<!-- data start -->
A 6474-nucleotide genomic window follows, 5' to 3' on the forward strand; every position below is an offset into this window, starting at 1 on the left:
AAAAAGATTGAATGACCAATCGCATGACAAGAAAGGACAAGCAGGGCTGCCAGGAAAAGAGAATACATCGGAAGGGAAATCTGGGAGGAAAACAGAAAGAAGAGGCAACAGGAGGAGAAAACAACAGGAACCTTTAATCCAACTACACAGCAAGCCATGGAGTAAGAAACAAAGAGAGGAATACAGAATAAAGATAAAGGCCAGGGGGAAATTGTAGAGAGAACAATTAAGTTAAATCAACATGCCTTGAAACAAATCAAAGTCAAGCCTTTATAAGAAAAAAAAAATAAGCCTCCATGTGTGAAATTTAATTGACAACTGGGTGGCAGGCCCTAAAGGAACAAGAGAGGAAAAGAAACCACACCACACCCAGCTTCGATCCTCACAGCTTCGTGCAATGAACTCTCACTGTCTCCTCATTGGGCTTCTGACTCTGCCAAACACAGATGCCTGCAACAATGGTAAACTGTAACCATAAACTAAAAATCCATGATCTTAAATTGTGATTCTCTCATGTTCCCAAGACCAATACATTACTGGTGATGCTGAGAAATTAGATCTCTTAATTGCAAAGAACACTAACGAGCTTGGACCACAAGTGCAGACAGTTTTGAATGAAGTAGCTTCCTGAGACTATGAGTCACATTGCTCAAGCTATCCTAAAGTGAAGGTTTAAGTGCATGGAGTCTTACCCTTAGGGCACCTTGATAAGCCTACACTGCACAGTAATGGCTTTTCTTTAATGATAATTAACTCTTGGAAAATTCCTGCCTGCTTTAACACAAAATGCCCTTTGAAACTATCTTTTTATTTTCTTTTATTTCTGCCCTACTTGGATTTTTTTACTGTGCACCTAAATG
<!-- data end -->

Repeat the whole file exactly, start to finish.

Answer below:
A 6474-nucleotide genomic window follows, 5' to 3' on the forward strand; every position below is an offset into this window, starting at 1 on the left:
AAAAAGATTGAATGACCAATCGCATGACAAGAAAGGACAAGCAGGGCTGCCAGGAAAAGAGAATACATCGGAAGGGAAATCTGGGAGGAAAACAGAAAGAAGAGGCAACAGGAGGAGAAAACAACAGGAACCTTTAATCCAACTACACAGCAAGCCATGGAGTAAGAAACAAAGAGAGGAATACAGAATAAAGATAAAGGCCAGGGGGAAATTGTAGAGAGAACAATTAAGTTAAATCAACATGCCTTGAAACAAATCAAAGTCAAGCCTTTATAAGAAAAAAAAAATAAGCCTCCATGTGTGAAATTTAATTGACAACTGGGTGGCAGGCCCTAAAGGAACAAGAGAGGAAAAGAAACCACACCACACCCAGCTTCGATCCTCACAGCTTCGTGCAATGAACTCTCACTGTCTCCTCATTGGGCTTCTGACTCTGCCAAACACAGATGCCTGCAACAATGGTAAACTGTAACCATAAACTAAAAATCCATGATCTTAAATTGTGATTCTCTCATGTTCCCAAGACCAATACATTACTGGTGATGCTGAGAAATTAGATCTCTTAATTGCAAAGAACACTAACGAGCTTGGACCACAAGTGCAGACAGTTTTGAATGAAGTAGCTTCCTGAGACTATGAGTCACATTGCTCAAGCTATCCTAAAGTGAAGGTTTAAGTGCATGGAGTCTTACCCTTAGGGCACCTTGATAAGCCTACACTGCACAGTAATGGCTTTTCTTTAATGATAATTAACTCTTGGAAAATTCCTGCCTGCTTTAACACAAAATGCCCTTTGAAACTATCTTTTTATTTTCTTTTATTTCTGCCCTACTTGGATTTTTTTACTGTGCACCTAAATG